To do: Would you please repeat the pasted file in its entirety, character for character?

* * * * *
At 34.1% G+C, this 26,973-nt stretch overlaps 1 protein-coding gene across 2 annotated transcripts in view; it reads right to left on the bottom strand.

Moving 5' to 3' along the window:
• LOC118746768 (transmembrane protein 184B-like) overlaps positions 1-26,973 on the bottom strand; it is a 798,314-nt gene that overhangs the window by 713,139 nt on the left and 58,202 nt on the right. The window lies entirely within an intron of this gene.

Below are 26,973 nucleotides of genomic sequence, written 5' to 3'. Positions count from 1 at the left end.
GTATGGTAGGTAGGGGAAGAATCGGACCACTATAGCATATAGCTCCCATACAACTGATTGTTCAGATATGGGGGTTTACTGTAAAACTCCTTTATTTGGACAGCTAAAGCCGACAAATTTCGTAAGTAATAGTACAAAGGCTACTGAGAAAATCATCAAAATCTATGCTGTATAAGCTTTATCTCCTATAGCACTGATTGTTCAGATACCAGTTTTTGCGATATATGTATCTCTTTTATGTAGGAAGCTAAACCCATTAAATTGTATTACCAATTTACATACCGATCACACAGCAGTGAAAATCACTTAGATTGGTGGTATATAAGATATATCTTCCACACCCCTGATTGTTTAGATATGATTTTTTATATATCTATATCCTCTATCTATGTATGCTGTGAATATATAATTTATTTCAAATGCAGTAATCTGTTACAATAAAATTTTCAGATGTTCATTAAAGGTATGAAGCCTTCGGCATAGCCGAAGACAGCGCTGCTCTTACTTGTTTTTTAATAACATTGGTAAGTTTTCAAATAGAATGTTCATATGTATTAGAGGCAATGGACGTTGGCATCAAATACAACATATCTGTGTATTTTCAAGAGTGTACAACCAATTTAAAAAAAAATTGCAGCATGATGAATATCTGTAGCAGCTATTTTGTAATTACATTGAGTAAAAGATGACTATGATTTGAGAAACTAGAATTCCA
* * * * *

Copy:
At 34.1% G+C, this 26,973-nt stretch overlaps 1 protein-coding gene across 2 annotated transcripts in view; it reads right to left on the bottom strand.

Moving 5' to 3' along the window:
• LOC118746768 (transmembrane protein 184B-like) overlaps positions 1-26,973 on the bottom strand; it is a 798,314-nt gene that overhangs the window by 713,139 nt on the left and 58,202 nt on the right. The window lies entirely within an intron of this gene.

Below are 26,973 nucleotides of genomic sequence, written 5' to 3'. Positions count from 1 at the left end.
GTATGGTAGGTAGGGGAAGAATCGGACCACTATAGCATATAGCTCCCATACAACTGATTGTTCAGATATGGGGGTTTACTGTAAAACTCCTTTATTTGGACAGCTAAAGCCGACAAATTTCGTAAGTAATAGTACAAAGGCTACTGAGAAAATCATCAAAATCTATGCTGTATAAGCTTTATCTCCTATAGCACTGATTGTTCAGATACCAGTTTTTGCGATATATGTATCTCTTTTATGTAGGAAGCTAAACCCATTAAATTGTATTACCAATTTACATACCGATCACACAGCAGTGAAAATCACTTAGATTGGTGGTATATAAGATATATCTTCCACACCCCTGATTGTTTAGATATGATTTTTTATATATCTATATCCTCTATCTATGTATGCTGTGAATATATAATTTATTTCAAATGCAGTAATCTGTTACAATAAAATTTTCAGATGTTCATTAAAGGTATGAAGCCTTCGGCATAGCCGAAGACAGCGCTGCTCTTACTTGTTTTTTAATAACATTGGTAAGTTTTCAAATAGAATGTTCATATGTATTAGAGGCAATGGACGTTGGCATCAAATACAACATATCTGTGTATTTTCAAGAGTGTACAACCAATTTAAAAAAAAATTGCAGCATGATGAATATCTGTAGCAGCTATTTTGTAATTACATTGAGTAAAAGATGACTATGATTTGAGAAACTAGAATTCCA